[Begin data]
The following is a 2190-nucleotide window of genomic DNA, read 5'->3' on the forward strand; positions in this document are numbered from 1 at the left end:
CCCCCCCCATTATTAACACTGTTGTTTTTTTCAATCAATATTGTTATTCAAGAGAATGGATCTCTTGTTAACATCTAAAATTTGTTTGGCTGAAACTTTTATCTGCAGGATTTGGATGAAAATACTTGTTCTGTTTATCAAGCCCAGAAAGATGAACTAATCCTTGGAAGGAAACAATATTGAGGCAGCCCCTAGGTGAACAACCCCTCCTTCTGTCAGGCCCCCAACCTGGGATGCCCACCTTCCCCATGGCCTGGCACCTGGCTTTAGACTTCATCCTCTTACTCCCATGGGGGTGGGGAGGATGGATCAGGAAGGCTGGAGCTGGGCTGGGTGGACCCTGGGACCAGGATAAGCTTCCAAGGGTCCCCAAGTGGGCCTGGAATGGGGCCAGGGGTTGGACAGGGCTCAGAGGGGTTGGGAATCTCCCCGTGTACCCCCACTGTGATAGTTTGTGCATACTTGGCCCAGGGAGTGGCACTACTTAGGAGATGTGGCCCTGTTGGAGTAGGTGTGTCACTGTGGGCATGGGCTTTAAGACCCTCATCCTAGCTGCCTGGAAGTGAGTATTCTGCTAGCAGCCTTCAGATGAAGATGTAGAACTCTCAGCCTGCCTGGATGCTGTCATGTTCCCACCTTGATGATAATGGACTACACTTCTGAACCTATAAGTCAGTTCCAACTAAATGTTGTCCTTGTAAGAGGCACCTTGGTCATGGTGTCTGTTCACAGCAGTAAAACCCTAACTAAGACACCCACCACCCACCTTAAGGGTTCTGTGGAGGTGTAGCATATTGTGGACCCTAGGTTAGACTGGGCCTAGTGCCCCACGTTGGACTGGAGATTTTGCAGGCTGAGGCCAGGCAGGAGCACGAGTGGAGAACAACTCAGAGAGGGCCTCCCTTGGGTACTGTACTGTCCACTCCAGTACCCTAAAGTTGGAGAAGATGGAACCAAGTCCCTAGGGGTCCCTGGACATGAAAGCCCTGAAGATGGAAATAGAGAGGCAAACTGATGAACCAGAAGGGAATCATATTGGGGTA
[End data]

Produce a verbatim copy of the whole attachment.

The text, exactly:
The following is a 2190-nucleotide window of genomic DNA, read 5'->3' on the forward strand; positions in this document are numbered from 1 at the left end:
CCCCCCCCATTATTAACACTGTTGTTTTTTTCAATCAATATTGTTATTCAAGAGAATGGATCTCTTGTTAACATCTAAAATTTGTTTGGCTGAAACTTTTATCTGCAGGATTTGGATGAAAATACTTGTTCTGTTTATCAAGCCCAGAAAGATGAACTAATCCTTGGAAGGAAACAATATTGAGGCAGCCCCTAGGTGAACAACCCCTCCTTCTGTCAGGCCCCCAACCTGGGATGCCCACCTTCCCCATGGCCTGGCACCTGGCTTTAGACTTCATCCTCTTACTCCCATGGGGGTGGGGAGGATGGATCAGGAAGGCTGGAGCTGGGCTGGGTGGACCCTGGGACCAGGATAAGCTTCCAAGGGTCCCCAAGTGGGCCTGGAATGGGGCCAGGGGTTGGACAGGGCTCAGAGGGGTTGGGAATCTCCCCGTGTACCCCCACTGTGATAGTTTGTGCATACTTGGCCCAGGGAGTGGCACTACTTAGGAGATGTGGCCCTGTTGGAGTAGGTGTGTCACTGTGGGCATGGGCTTTAAGACCCTCATCCTAGCTGCCTGGAAGTGAGTATTCTGCTAGCAGCCTTCAGATGAAGATGTAGAACTCTCAGCCTGCCTGGATGCTGTCATGTTCCCACCTTGATGATAATGGACTACACTTCTGAACCTATAAGTCAGTTCCAACTAAATGTTGTCCTTGTAAGAGGCACCTTGGTCATGGTGTCTGTTCACAGCAGTAAAACCCTAACTAAGACACCCACCACCCACCTTAAGGGTTCTGTGGAGGTGTAGCATATTGTGGACCCTAGGTTAGACTGGGCCTAGTGCCCCACGTTGGACTGGAGATTTTGCAGGCTGAGGCCAGGCAGGAGCACGAGTGGAGAACAACTCAGAGAGGGCCTCCCTTGGGTACTGTACTGTCCACTCCAGTACCCTAAAGTTGGAGAAGATGGAACCAAGTCCCTAGGGGTCCCTGGACATGAAAGCCCTGAAGATGGAAATAGAGAGGCAAACTGATGAACCAGAAGGGAATCATATTGGGGTA